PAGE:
The audio through the bundled ear pieces was clear with reasonably good range. I do have a tendency to turn the sound down a little to preserve my hearing, which would naturally lead to some loss in the audio quality. Since I already have less than perfect eyesight, I figure I do not need to destroy my hearing either. Irrespective the quality was sufficiently good enough for me that I was quite comfortable with it. All in all, I did feel like I was in my own private cinema, right down to blinking furiously afterwards when I emerge from the “darkness” of the cinema.The audio player was a standard affair with major format support. The screen displays some basic visualisation in time to the audio and an ability to display the lyrics (LRC files) on the bottom of the screen.
The photo viewer is capable of displaying JPEG images.
Lastly the eBook viewer handles text, and surprisingly for me, I could quite clearly read this review uploaded as a TXT file even without my contact lenses on.
The file structure on the SD card is very simple. There is a folder for each category – movie, music, ebook and DCIM (picture), which reflects the GUI on start up. There are no restrictions on the types of files that can be stored in the folders, but the GP300 will filter the display by file extension. For example you can store a MPG file in the eBook folder, but the GP300 will not display it on screen.
Secondly, the file filter is extension based not format based. That is, it will list any files that match the three letter extension that is recognised in the specification but it will not perform any checks on the file itself until you try to play it. Unfortunately if the file has a MPEG extension instead of MPG, it will be filtered out in the Movie folder.
I had a number of concerns about the Qingbar GP300 when I first started on this review. The first and foremost one would be whether it caters for people without perfect vision. As the GP300 is designed to worn like spectacles, there is no possible way to wear corrective glasses at the same time. Same as one cannot wear a normal pair of sunglasses concurrently with prescriptive glasses. My first few goes on the GP300 was done with contact lenses in, then I tentatively tried to watch it without them.
Initially I was quite hesitant about this as there is no dioptre adjustment on the GP300. However much to my surprise, despite the handicap of short sightedness that ranges from 250 to 550 degrees, I could still clearly see the display without any corrective lenses or eye strain. Optometrists would probably be able to explain why, but I am just happy to know that if I want to watch a movie any time I don’t have to go through the process of putting my contact lenses in.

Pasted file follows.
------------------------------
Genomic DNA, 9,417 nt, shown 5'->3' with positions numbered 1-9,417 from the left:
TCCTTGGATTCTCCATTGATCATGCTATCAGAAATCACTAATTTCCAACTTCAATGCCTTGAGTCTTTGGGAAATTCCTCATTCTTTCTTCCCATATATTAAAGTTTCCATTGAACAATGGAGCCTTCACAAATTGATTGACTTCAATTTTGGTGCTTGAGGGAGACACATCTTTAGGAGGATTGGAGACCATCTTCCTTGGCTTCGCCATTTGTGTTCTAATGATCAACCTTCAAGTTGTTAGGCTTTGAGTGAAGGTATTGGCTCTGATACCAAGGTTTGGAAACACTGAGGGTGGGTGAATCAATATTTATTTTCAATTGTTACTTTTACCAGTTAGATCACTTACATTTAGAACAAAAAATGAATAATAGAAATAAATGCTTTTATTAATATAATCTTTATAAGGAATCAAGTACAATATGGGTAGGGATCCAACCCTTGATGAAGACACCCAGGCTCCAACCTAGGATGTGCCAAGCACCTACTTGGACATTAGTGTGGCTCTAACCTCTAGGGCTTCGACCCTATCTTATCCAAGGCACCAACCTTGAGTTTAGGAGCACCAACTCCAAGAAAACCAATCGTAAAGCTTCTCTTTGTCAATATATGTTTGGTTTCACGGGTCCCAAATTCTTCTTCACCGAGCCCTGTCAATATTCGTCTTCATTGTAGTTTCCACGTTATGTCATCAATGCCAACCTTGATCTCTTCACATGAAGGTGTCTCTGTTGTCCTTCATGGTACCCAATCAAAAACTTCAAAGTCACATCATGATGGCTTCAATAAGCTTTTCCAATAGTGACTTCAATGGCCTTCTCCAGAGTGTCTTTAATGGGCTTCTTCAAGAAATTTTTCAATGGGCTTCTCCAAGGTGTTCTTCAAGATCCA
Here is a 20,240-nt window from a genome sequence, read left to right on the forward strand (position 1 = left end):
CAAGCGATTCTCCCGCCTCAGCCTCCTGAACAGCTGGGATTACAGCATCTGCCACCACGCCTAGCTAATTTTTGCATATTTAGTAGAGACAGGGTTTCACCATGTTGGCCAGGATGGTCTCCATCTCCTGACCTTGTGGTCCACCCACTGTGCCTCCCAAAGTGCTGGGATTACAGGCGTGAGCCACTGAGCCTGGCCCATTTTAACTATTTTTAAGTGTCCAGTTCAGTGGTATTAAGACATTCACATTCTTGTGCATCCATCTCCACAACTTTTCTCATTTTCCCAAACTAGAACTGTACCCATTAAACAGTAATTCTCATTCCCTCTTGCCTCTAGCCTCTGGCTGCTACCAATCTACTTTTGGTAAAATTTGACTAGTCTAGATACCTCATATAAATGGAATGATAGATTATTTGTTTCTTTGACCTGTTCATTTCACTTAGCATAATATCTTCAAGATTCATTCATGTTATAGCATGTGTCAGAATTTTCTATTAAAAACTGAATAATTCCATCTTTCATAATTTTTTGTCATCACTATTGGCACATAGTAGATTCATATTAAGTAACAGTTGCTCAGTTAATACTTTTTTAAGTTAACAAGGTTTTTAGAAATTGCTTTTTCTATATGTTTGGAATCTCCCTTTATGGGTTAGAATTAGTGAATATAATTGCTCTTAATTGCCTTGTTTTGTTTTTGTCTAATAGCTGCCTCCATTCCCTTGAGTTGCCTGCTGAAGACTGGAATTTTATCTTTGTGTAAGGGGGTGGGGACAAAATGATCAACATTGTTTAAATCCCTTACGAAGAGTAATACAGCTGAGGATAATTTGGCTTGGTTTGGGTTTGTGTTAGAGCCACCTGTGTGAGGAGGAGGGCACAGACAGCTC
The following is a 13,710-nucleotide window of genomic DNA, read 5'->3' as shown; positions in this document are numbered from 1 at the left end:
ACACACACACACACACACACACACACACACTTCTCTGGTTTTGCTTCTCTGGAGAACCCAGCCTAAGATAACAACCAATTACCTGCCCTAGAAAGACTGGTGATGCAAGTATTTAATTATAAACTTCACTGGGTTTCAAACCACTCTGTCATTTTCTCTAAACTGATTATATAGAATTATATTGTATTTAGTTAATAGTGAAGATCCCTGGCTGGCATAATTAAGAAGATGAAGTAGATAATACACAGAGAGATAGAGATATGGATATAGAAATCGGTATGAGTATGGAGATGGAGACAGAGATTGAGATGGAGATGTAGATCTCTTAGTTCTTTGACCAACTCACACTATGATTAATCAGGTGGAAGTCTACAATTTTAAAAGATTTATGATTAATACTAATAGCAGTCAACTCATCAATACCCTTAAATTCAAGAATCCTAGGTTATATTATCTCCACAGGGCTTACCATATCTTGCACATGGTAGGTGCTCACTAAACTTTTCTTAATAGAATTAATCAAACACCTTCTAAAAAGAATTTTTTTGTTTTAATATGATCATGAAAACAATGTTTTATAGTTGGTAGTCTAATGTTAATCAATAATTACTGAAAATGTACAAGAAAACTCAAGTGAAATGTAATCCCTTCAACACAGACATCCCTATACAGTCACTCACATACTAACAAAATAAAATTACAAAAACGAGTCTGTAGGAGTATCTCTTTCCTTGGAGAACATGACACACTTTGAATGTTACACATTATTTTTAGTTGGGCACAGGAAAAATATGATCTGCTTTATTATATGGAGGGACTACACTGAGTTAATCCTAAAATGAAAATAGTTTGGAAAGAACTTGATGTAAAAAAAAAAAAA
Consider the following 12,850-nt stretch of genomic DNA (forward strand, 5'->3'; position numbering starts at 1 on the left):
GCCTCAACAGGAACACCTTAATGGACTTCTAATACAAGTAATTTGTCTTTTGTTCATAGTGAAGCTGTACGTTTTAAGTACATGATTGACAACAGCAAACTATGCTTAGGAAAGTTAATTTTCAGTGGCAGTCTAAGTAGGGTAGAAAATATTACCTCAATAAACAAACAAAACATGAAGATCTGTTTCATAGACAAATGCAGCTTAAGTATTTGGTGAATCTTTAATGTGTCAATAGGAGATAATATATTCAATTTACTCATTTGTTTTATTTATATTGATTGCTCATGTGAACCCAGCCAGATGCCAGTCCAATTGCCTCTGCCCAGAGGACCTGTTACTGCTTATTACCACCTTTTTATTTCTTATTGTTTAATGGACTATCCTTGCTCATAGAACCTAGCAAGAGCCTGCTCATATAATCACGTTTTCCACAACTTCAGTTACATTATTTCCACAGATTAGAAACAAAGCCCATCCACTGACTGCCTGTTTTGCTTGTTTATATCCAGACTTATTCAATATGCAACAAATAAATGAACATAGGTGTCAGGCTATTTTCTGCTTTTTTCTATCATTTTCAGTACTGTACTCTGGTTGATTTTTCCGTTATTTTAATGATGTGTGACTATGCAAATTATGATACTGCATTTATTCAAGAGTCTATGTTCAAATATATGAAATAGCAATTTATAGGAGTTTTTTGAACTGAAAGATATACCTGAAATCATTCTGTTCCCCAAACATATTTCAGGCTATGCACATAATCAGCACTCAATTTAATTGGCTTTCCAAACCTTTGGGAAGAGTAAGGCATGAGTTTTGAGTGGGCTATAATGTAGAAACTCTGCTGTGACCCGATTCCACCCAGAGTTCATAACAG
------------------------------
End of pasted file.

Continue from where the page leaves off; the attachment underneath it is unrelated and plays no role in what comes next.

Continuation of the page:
There were some gotchas and issues with the Qingbar GP300. Starting with the 2 major issues, one of which could be a showstopper for potential buyers.
At least one person that tried the GP300 had to take them off in a hurry as his eyes started watering as soon as he tried to look through them. I have been also been told for at least one tester who was short sighted that her eyes did not adapt/adjust and the image remained blurry even after prolonged viewing. This tester then tried viewing with her corrective contact lenses on and found that while the image improved there was still slight blurry vision.
The Qingbar GP300 comes in a single size which could be an issue for people with very broad or narrow faces. Admittedly, the unit is quite wide as can be seen in comparison with my sunglasses.
The battery is rated at 750 mA, which for that size could possibly be of higher capacity considering that some phone batteries are about the same size or smaller with up to 1200 mA. As it stands, I could not finish a two hour movie on a single charge. This was doubly annoying when I have to fast forward a good 90 minutes of a movie to get to where I was. I would have liked the GP300 to have the ability to remember the last position where I stopped the video. Ideally I would not be interrupted when watching a movie but it is inevitable for various reasons including low battery conditions.